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To Drill or Not to Drill


Recently, one small part of W. S. Merwin’s poem, “For Now,” has been on my mind:
“…Tell me what you see vanishing and I
Will tell you who you are…”
The idea of absence as indicator of something greater strikes me as potent, particularly as I update the events of 2008 in the book on Robert Smithson’s Spiral Jetty I’m writing. 2008 should have been a banner year for the Bush Administration as they worked feverishly to establish oil and gas drilling across the Western United States. We all – either as a rally cry adopted, or as a phrase to deride – remember the oft-quoted phrase, “Drill, baby, drill.” This phrase was born on August 28, 2008, by former Lieutenant Governor of Maryland, Michael Steele during the Republication National Convention. The crowd went wild.

In other places that August, a different crowd rejoiced as we received news of drilling that would not take place: August 2008 was the month Pearl Montana Exploration, a Canadian company with international reach, was denied a lease to drill for oil in Great Salt Lake. Pearl Montana’s application was submitted in late 2007, but, as news of the permit became public (see 15 Bytes’ coverage here), over 3,500 international correspondences were sent to state employees to halt drilling. Individuals and organizations went on record to protest drilling due to the location of Pearl Montana’s leases off the coast of Gunnison Island. This tiny island (155 acres) is a rookery for up to 20,000 breeding American White Pelicans (along with other birds) and is a key migratory stop linking Great Salt Lake’s ecology to North and South America. Gunnison Island is also five miles southwest of Robert Smithson’s earthwork, the Spiral Jetty (1970). The outcry to keep intact the lake’s ecology and Utah’s most internationally famous work of art made an impact – who knows what would have happened had Pearl Montana set up a drilling platform in the lake, and a spill occurred. Historically, oil extracted from the northern region of Great Salt Lake has been too heavy and sulfurous for much use except as asphalt. I’m not sure asphalt is the product the folks who were chanting “drill, baby, drill” really wanted.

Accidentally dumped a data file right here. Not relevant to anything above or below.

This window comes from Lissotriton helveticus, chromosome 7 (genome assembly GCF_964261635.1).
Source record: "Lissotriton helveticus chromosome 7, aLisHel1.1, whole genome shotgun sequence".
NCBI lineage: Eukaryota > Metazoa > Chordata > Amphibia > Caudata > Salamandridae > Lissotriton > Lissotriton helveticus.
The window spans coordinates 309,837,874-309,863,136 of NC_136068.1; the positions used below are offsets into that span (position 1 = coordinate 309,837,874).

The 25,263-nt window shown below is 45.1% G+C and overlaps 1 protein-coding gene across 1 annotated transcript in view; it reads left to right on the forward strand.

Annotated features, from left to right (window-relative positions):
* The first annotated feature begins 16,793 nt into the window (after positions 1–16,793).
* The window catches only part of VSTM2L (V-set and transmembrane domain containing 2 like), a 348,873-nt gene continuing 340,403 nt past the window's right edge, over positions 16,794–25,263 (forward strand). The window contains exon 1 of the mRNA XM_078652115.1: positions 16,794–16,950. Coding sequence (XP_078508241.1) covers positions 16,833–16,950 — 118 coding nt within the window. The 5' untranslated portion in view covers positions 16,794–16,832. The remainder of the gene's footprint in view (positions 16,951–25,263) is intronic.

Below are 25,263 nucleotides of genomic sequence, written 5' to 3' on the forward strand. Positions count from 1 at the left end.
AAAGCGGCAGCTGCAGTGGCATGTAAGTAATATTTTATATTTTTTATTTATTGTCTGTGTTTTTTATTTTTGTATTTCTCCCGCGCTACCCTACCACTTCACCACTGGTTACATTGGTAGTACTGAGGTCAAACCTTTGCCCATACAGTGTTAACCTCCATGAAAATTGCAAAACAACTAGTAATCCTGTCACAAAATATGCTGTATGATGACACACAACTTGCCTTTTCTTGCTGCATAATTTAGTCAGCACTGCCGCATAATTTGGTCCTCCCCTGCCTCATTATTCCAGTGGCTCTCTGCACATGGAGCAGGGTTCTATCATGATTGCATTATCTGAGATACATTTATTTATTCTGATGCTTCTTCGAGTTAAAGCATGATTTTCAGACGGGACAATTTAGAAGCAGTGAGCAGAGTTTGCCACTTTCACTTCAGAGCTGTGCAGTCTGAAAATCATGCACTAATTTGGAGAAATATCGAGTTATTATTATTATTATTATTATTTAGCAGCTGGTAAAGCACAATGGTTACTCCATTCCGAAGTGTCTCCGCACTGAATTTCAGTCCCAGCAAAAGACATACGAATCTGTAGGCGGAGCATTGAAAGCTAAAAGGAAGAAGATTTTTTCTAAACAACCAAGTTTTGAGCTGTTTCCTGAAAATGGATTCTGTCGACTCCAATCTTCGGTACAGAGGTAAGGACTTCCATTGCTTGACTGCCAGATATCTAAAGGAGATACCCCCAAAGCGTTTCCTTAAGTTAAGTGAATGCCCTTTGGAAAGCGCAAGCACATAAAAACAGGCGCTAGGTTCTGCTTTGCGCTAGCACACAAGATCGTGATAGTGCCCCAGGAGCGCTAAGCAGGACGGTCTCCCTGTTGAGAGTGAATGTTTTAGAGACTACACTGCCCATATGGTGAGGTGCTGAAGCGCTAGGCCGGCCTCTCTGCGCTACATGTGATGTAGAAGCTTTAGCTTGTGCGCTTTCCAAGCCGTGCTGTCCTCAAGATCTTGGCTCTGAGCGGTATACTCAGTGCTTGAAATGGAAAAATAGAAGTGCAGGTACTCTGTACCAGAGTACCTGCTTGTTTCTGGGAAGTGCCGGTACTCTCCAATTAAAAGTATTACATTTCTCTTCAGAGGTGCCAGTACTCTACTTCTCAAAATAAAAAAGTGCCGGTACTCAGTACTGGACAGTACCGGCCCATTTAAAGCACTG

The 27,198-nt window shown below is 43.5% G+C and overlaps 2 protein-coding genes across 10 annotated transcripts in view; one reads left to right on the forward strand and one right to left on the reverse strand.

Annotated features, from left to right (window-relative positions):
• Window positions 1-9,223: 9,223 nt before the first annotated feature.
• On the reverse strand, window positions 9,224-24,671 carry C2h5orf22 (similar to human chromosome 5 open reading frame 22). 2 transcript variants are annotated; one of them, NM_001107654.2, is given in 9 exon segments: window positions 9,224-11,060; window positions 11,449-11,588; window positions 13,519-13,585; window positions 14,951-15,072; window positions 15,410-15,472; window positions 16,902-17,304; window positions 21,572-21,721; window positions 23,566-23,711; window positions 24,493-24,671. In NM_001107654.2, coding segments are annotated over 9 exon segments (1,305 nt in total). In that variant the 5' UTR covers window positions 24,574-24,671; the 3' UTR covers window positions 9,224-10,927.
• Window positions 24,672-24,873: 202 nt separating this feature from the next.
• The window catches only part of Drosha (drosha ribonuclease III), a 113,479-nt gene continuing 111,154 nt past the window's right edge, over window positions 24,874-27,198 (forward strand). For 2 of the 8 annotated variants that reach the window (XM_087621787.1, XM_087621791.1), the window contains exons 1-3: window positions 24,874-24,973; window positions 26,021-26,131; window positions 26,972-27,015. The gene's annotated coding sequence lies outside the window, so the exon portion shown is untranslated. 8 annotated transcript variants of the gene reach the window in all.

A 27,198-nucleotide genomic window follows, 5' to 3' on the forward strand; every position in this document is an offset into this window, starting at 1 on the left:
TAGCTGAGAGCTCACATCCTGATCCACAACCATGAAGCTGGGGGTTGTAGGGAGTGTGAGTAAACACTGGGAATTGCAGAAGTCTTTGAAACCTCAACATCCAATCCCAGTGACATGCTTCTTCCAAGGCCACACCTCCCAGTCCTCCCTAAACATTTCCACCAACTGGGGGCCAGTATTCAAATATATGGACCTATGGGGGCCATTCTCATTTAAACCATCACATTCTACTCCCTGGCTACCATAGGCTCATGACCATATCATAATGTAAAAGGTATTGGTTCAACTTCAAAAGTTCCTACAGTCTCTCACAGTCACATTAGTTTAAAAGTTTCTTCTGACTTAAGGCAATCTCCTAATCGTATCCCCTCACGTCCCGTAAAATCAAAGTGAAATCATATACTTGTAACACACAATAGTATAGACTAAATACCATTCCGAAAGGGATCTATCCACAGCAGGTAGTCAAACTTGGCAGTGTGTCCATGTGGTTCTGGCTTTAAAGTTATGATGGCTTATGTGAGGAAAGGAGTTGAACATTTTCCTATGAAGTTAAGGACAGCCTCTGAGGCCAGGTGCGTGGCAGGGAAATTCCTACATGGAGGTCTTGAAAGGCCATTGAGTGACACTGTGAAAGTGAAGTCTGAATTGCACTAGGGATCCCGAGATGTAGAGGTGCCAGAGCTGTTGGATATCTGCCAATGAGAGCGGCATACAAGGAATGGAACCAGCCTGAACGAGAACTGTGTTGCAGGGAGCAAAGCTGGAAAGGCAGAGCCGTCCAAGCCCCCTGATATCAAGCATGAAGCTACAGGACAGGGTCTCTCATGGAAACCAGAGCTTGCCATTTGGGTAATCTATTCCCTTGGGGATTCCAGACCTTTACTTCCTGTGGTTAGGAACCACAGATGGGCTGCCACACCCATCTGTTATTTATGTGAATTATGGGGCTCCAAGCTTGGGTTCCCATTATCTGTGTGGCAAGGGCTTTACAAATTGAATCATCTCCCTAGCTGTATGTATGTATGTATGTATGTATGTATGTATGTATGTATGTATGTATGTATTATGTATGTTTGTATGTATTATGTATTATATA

Keith Hill, president of Pearl Montana Exploration, claimed after being denied their drilling permit in 2008 they would get their next permit in order and resubmit. That was almost three years ago. Today, the company is called BlackPearl Resources Inc., and, unlike the international reach they had under their former name, drill exclusively in Western Canada. Coincidently, today we are in the midst of Tim DeChristopher’s trial, who on December 19, 2008 turned from unknown University of Utah student into “Bidder 70” as he wracked up almost $1.8 million he never intended to pay (for 14 parcels of land) during a federal oil and gas lease auction in SLC’s Bureau of Land Management offices. In 2008, DeChristopher saw our planet’s ability to sustain future generations vanishing, and through that act, told us clearly who he is…the opposite of someone with the phrase “drill, baby, drill” on their mind.

Hikmet Sidney Loe is the author of the forthcoming title: The Spiral Jetty and Rozel Point: Rotating Through Time and Place (2012, Utah State University Press).


The Utah Museum of Fine Arts’ exhibition The Smithson Effect, which explores Robert Smithson’s influence on contemporary art, opens on Thursday, March 10 and goes through July 3.

You can read an editorial on the DeChristopher trial in today’s edition of the Salt Lake Tribune.

has taught art history at Westminster College since 2006, and has also taught at the University of Utah and Weber State University. Her extensive exploration of Spiral Jetty was published by The University of Utah Press and the Tanner Trust Fund in a book titled “The Spiral Jetty Encyclo: Exploring Robert Smithson’s Earthwork Through Time and Place” in 2017; it won the 15 Bytes Art Book Award in 2018.

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